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Wednesday, August 5, 2015

Clemantine Wamariya Interview

In 1994 the Rwandan genocide began, it was a mass slaughter of Tutsi and moderate Hutu in Rwanda by members of the Hutu majority. During the 100-day period from April 7 to mid-July 1994, an estimated 500,000–1,000,000 Rwandans were killed.

Clemantine Wamariya  who was six, and her older sister Claire were barely able to escape when soldiers came to their home. The young girls were separated from their family and lived on the run in refugee camps in seven different countries. Clemantine and Claire lived in eight countries and five different refugee camps since 1994.

By miracle, they were able to escape the killing in Rwanda and found themselves in Burundi. They then moved to The Democratic of Congo for a year to start a new life; but then war began there as well so they fled to Tanzania and lived there for a few months.

In the refugee camps people were starving to death, diseases were taking the lives of people every day, there was no way out for many people. Next they went to Malawi before heading to Mozambique for a few months. They moved to South Africa soon after and stayed for few years. After a few years of peace, they tried to head back to Rwanda but got caught in another war in Congo in 1998.

They ended up in Zambia until the International Organization for Migration (OIM) brought them to Chicago in 2000. At the age of thirteen Clemantine began her formal education and amazingly went on to graduate from Yale University in 2014, with a degree in comparative literature.

What you've gone thru, many Americans cannot even fathom. How do you feel your story should impact those of us that normally feel so removed from such atrocities? 
 We need to examine our humanity and come up with innovative ways to understand each other. I’m not here to tell you what to do. I’m here to encourage us to work together. Human beings are capable of a lot more than they believe. There’s beauty in good, even though there’s evil and hate, there’s beauty in all of us.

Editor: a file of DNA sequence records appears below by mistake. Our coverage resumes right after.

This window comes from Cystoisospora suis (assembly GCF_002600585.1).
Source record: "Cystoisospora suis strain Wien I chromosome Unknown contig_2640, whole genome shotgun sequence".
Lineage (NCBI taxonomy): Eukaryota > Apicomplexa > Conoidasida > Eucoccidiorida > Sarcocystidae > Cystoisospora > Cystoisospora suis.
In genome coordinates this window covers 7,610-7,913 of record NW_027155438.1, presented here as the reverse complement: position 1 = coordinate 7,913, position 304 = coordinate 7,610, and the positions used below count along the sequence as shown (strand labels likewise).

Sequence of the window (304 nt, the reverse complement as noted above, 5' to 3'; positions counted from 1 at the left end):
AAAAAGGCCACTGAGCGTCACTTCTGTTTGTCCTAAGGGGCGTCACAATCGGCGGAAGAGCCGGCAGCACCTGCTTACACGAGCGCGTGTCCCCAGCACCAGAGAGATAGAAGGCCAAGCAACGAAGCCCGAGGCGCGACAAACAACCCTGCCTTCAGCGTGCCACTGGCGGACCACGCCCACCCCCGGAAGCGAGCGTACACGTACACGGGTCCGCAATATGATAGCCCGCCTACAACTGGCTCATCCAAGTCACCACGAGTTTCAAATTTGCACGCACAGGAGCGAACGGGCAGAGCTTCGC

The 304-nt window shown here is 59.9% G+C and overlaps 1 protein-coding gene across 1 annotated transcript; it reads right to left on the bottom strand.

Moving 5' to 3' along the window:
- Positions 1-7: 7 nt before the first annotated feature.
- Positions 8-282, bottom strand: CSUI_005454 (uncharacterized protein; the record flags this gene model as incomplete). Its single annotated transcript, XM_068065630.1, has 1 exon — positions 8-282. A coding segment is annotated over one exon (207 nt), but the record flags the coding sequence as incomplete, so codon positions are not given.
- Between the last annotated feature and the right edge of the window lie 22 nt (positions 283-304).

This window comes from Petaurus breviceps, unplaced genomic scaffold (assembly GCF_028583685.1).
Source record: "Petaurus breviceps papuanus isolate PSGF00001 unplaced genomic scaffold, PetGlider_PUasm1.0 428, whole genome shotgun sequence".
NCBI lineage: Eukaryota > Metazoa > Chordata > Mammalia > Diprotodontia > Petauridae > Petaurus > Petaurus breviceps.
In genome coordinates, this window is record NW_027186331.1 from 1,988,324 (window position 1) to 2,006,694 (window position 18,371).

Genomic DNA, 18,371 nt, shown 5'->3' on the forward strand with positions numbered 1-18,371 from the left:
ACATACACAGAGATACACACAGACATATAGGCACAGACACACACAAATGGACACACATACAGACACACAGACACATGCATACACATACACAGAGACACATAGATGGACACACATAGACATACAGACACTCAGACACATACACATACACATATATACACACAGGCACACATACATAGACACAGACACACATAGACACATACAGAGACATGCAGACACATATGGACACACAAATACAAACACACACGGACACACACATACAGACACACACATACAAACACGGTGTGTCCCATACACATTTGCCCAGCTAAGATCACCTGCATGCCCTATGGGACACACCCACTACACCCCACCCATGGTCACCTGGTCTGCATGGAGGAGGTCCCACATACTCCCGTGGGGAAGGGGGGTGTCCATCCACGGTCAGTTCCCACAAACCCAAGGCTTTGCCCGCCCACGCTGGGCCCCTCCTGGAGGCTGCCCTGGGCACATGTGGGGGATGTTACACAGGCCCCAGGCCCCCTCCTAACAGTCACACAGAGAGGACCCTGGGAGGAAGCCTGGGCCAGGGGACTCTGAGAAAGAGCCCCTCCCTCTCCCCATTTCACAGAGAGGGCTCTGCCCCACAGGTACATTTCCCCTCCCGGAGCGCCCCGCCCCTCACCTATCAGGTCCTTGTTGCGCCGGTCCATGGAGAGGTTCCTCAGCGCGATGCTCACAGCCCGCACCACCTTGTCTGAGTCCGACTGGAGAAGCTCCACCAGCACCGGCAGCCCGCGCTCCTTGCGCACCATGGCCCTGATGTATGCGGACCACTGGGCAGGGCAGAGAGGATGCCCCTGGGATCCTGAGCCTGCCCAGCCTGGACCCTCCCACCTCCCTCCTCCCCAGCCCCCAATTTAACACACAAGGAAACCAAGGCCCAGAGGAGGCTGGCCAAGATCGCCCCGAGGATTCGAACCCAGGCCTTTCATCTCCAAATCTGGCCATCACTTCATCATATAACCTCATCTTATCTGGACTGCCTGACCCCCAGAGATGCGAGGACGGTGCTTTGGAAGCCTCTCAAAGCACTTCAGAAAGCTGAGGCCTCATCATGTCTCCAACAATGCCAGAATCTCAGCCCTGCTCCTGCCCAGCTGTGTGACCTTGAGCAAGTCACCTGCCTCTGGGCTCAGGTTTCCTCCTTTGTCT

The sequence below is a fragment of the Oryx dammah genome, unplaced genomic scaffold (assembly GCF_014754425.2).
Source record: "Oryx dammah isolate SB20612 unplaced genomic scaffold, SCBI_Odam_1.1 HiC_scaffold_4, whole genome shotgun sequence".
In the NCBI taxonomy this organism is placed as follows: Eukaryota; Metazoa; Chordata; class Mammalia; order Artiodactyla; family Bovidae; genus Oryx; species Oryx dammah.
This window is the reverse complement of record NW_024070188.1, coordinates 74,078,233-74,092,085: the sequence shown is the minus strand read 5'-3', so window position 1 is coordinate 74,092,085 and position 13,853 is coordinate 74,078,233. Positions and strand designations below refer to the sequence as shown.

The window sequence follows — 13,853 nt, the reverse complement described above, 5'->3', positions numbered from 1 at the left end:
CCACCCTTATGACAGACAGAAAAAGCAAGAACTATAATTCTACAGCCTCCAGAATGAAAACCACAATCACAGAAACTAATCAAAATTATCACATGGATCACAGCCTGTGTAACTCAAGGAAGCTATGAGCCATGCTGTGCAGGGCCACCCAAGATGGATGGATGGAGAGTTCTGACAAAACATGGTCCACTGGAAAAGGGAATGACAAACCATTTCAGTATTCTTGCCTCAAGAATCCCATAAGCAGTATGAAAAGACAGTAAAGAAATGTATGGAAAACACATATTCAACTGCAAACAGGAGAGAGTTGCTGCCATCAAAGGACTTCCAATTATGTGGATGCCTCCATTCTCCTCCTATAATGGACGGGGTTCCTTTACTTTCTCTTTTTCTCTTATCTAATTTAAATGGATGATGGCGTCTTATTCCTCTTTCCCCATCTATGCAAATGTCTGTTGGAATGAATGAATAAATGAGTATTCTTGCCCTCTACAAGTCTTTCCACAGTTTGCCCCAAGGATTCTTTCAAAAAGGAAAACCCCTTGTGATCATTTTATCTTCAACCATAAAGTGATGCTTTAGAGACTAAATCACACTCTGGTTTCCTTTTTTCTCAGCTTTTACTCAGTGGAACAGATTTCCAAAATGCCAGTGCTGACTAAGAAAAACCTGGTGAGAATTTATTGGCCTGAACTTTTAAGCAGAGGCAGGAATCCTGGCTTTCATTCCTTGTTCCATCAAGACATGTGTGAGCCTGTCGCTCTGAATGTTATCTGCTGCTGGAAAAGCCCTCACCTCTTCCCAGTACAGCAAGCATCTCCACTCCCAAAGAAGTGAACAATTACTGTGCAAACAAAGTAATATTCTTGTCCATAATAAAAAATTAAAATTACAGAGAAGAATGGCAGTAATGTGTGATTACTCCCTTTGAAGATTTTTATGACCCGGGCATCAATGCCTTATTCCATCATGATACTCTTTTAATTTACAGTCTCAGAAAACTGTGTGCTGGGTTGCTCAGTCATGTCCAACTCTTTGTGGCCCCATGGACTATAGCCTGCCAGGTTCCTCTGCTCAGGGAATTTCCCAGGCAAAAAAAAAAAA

What are some of your biggest challenges?
 I see challenges as opportunities to learn and grow. The main challenge for me now is to decide what I want to do next. First and foremost, I want to make sure that I remember to care for myself even while taking care of others. I am mentoring many students all over Africa and the US right now. Unfortunately, I never have enough time in a day and sometimes energy. I wish I had someone who can help me manage my crazy and wild life! To me nothing is impossible if you allow your imagination to run wild, why not!

What advice can you give to people struggling to overcome adversity?
Taking action is the opposite side of hate. After all, imagination can only take us so far. I do believe in the power of imagination, but I also believe in the power of work and the power of gratitude. If you want to see your circumstances change, take action.

What is one of the greatest life lessons you've learned?
This advice came from my sister Claire, " We must carefully learn all kinds of ways to survive and thrive in our given lives with every resources, tools and people we have around us" 

                     What is the greatest challenge you are facing right now?
My greatest challenge is having other people try to tell me who they think I should be. With all the respect I have for them, it’s hard not to listen. I can see clearly who I want to be and the challenge is to convince these people of that. I feel like a lot of people can probably relate with me on this. I will say I’m tackling the challenge though. I want to be the Clemantine who won’t shut up about poverty, oppression, and wars. I keep choosing that Clemantine and I hope that it will be enough. 

 Where's your happy place? 
Wherever/whenever I am around kind, loving and caring people. People bring me joy. All kinds of people. I am attracted to people who love life. I love hearing people’s stories. Everyone has a unique story and a different way of telling it. You get someone’s story from their hand gestures, their accent, or the emotion in their voice. I could listen to people telling their stories all day.
 What are you most grateful for?   
People and opportunities that enable me to serve people all over the world.
Where will Clemantine be ten years from now? 
I take life one day at a time, focusing on today. Tomorrow is a mystery.
 Lastly, whats your personal motto?  
Ben Okri quote "The most authentic thing about us is our capacity to create, to overcome, to endure, to transform, to love and to be greater than our suffering."  Knowing truth in myself and others. 

Clemantine serves as a board member of the US Holocaust Memorial Museum, based on an appointment by President Obama himself. Recently, Amy Poehler’s Smart Girls organization described Clemantine as “a compelling storyteller and fierce advocate for girls worldwide.”

To see Clemantine's reunion with her family on the Oprah show click the link below!

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